Survivor: Caramoan — Fans vs. Favorites Episode 2, ‘Honey Badger’
This season, there are two crazy people on Survivor island: Brandon Hantz and Phillip Sheppard. We already know they’re crazy because they established that in the previous seasons in which they appeared (South Pacific and Redemption Island, respectively), but because the insanity level of the castaways seems to increase exponentially with every subsequent appearance on the show (see: Coach Wade’s evolution from “Dragon Slayer” to fellow Villains tribe member Jerri’s pseudo-boyfriend to his final wackadoodle avatar, “Zen-Slayer”), they are now nuts in an even more self-aggrandizing way. Brandon establishes this right away in last night’s episode: After returning to Bikal after voting off Francesca, Brandon lays into Dawn, telling her that sending Francesca home first for the second time is “the harshest thing [he’s] ever seen in [his] life” and crowing that he’s “a fucking honey badger, dude.” Francesca was apparently not one of the evil female temptresses that dog Brandon throughout his poor, morally conflicted life, and he’s pretty broken up over the whole thing. Irrationally so.
Dawn tries to calm him down with some mom-lingo about having compassion for both sides of the situation, smiling pacifically as he rams crankiness down her throat like five dozen bitter doughnuts in a row — she’s going to lose the game because of this dumb move, he insists — until she slinks away to cry. Meanwhile, it’s made to seem, a dingo or other strange wild dog-cat wearing night-vision stripes spies on her from a tree, and a gang of rats play in a pair of sneakers. Her brain “can’t process” the meanness, and she compares Hantz to pollution (just wait, Dawn. JUST WAIT). Brandon continues to dumps some confessional bile onto Shaggy Erik, musing aloud that he’s “feeling a little revengeful” and can feel his infamous uncle’s “blood running through [his] body right now […] This is a game and [he’s] playing it DIR-TY to the core.” He waves his arms around to indicate the presence of foreign blood. Erik looks at the camera as if he’s waiting for it to become an elevator that will open and take him to a different floor. This season’s cast is breaking the fourth wall with a sledgehammer. I’m guessing they got a really attractive camera crew. Hey there ;)
After a good night’s sleep on the hard rods of bamboo, however, Brandon has mysteriously changed his tune. He confides in Cochran that he was going to sabotage his tribe by spilling their ration of beans and pulling assorted high jinks, but he had a revelation that he’d be seen as a quitter and would disappoint his children. He claims to have realized that the best course of action would be to “be nice,” particularly because his ranting and chest-beating might have put off some of his team and sent him down a few notches on the totem pole. Cochran just sits there, but in an aside to the camera later, while sitting in a giant rock armchair in the tranquil sea, he muses that Brandon’s unpredictability reminds him of a “murderer […] who is sort of sociopathic.”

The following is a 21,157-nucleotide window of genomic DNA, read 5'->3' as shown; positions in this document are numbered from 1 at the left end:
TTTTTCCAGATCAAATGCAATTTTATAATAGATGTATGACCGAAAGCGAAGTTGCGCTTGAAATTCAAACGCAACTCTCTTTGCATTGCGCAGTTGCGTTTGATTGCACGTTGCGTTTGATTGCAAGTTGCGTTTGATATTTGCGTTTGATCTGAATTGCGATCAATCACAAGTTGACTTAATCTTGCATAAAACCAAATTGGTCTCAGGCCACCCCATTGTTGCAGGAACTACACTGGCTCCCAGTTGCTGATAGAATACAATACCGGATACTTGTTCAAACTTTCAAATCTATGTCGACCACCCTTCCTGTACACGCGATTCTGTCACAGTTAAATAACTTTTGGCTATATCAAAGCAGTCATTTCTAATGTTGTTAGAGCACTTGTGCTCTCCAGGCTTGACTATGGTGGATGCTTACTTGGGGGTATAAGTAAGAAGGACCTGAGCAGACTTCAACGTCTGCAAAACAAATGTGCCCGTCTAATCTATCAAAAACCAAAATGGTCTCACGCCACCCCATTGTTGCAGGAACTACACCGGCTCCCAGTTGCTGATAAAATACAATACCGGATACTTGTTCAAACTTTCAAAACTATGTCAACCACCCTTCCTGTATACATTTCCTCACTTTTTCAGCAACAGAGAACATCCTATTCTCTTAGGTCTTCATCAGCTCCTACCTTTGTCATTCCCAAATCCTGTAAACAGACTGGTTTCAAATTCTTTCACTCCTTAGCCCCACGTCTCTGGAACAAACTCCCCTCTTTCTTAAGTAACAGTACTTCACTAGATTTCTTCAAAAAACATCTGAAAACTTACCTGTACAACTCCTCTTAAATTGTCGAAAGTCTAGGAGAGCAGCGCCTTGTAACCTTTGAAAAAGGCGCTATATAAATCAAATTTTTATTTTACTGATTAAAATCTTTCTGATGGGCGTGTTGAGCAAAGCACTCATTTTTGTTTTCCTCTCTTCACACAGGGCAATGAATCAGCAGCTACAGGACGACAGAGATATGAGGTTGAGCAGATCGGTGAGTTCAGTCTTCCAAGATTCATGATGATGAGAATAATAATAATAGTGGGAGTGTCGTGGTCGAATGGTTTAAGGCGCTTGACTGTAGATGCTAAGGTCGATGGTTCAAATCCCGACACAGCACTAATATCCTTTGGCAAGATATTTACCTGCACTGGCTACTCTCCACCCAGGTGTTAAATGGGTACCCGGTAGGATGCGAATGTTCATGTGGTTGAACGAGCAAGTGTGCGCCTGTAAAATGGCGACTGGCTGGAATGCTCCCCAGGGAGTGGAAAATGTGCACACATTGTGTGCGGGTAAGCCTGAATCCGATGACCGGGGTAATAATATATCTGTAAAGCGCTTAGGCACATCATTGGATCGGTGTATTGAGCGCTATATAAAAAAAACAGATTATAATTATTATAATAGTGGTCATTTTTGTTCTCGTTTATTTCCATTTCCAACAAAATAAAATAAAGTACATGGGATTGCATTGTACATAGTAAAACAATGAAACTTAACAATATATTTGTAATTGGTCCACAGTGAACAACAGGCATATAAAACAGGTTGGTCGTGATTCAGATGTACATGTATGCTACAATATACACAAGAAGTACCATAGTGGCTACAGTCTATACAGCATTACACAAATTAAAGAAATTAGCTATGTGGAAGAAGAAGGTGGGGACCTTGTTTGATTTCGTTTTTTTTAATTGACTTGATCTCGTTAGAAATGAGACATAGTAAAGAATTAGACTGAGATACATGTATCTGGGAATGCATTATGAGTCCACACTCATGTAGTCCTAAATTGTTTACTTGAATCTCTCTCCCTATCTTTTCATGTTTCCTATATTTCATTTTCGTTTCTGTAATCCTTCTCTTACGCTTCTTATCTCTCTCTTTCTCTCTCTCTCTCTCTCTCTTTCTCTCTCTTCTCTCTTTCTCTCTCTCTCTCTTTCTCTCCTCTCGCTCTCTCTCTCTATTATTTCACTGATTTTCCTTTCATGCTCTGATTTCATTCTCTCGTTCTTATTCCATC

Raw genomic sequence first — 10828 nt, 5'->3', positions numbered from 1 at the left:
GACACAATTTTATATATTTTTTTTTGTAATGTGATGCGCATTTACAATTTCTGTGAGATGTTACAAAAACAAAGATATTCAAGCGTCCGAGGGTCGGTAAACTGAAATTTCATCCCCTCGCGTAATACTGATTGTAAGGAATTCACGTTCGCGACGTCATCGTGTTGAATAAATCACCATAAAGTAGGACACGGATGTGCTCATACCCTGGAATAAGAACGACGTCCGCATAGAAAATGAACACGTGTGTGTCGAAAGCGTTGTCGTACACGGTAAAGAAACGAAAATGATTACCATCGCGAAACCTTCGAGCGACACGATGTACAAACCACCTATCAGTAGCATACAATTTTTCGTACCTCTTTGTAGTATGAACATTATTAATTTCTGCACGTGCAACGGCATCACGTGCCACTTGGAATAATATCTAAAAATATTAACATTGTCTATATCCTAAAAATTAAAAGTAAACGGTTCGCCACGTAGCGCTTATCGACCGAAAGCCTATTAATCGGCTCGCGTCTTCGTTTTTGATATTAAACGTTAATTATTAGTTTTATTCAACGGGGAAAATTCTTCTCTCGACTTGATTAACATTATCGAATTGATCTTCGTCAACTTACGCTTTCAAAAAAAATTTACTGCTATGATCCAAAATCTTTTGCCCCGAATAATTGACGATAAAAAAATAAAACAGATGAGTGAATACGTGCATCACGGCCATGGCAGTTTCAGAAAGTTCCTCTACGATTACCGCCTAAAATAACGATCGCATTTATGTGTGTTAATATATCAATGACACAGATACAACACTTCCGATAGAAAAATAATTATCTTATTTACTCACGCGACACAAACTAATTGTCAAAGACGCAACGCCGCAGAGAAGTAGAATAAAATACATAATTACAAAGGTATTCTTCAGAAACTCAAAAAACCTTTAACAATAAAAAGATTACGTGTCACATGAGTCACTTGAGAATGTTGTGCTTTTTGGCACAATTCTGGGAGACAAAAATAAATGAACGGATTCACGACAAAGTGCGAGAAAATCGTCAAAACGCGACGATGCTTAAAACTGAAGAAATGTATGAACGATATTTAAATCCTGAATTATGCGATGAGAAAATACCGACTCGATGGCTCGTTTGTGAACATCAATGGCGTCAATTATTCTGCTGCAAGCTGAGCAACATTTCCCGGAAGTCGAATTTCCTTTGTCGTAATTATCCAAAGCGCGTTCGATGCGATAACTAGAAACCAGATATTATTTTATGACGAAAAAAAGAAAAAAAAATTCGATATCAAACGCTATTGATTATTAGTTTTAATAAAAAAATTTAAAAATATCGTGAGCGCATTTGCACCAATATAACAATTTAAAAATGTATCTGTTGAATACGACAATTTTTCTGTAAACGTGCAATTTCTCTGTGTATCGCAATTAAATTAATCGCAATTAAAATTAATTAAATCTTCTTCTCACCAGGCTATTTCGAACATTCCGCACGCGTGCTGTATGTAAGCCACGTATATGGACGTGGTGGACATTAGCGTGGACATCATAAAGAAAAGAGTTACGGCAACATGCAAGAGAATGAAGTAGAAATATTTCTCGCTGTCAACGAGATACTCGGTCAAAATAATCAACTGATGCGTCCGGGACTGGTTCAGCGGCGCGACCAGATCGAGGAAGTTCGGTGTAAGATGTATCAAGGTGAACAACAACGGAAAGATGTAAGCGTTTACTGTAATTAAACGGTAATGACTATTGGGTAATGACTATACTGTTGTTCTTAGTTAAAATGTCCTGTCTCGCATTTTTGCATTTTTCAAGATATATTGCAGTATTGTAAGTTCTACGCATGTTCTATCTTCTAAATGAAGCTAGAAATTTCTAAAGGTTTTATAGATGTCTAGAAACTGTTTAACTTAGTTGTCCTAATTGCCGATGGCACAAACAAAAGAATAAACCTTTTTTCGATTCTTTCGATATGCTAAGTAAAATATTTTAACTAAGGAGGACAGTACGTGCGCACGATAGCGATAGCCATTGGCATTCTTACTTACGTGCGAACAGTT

Even Phillip’s getting wary: As he approaches the duo, Brandon invites him over, and Phillip launches into a Lessons From Boston Rob session about controlling the flow of information. What Boston Rob probably wouldn’t have done is tell Brandon that he “doesn’t have enough data yet” to trust him and compare his role in Bikal to “middle management.” No nickname for Hantz — and he’s probably the only person who actually wants one. This angers Brandon, obviously, who goes on a private tirade during which he calls Phillip “special agent Pink Panther” and “Inspector Gadget.” For his part, Phillip tells the camera that he’s disturbed by Brandon and that he thinks he’s “narcisstic.” You know, a “narcist.” Brandon tries to pit the rest of the tribe against Phillip, telling them that he’s “trying to Boston Rob us” and that Phillip calls himself the CEO. This is not news to The Dominatrix, Corinne, or to anyone else for that matter; the draw of sticking with Phillip is that he’s obliviously eccentric and is the perfect person to bring to the finals. Brandon, however, is so paranoid that he can’t seem to hold on to any threads of an alliance for more than a few minutes without getting a message from the universe or wanting to deuce in the rice pot.
Over at Gota, the fans have their own Phillip Sheppard in Shamar. He’s not crazy, but he’s going to have a hard time winning votes if he keeps spending 19 hours a day conserving his precious bodily fluids by lying supine in the shelter, watching people sweat as they hurl axes at various objects. He giggles and says stupid things like “Life is good on the i-sland,” but at least Sherri’s a fan. She’s pegged him as her back-pocket Survivor bitch and encourages him to annoy the rest of the tribe in order to remain unpopular while she carries him with her to the end. The double-date lookers, Eddie and Hope and Allie and Reynold and Bob and Carol and Ted and Alice, have all decided that they want Shamar gone and assume it’s a lock. He’s so lazy, but I guess that’s understandable since he just did two tours in Iraq.
At the combination immunity/rewards challenge (for fishing gear), the fans — especially Michael — are surprised that Bikal showed “no mercy” in sending Francesca home first. It was a pretty harsh move, but Survivor is not a polite game. This much is clear when Phillip drops the Bikal flag and almost beans Corinne in the head. The challenge consists of sending three tribe members racing to a raft before three different people drag the raft to a platform and then dive to retrieve nine rings; they get pulled back to shore and the remaining three teammates throw the rings at three sticks until they’ve hooked a ring on each. I hate when there are still so many people in the game, because it’s so much easier when there are four people balancing balls on their noses while they hang out on toothpicks suspended five feet above the ground, but whatever. The fans strategize tensely, with Shamar passive-aggressively commenting that “my ideas never work, I’m just a fool.” Yeah, better go back to sipping margaritas under an umbrella, you big refrigerator. The fans lose a ton of time on their ring-fetching because they fail to alternate divers often enough and the favorites cruise on by, making it almost all the way to shore before the fans get all of their rings together. Malcolm scores two rings almost immediately, and though the fans make up some ground, it’s an easy victory for Bikal with Phillip scoring the final point.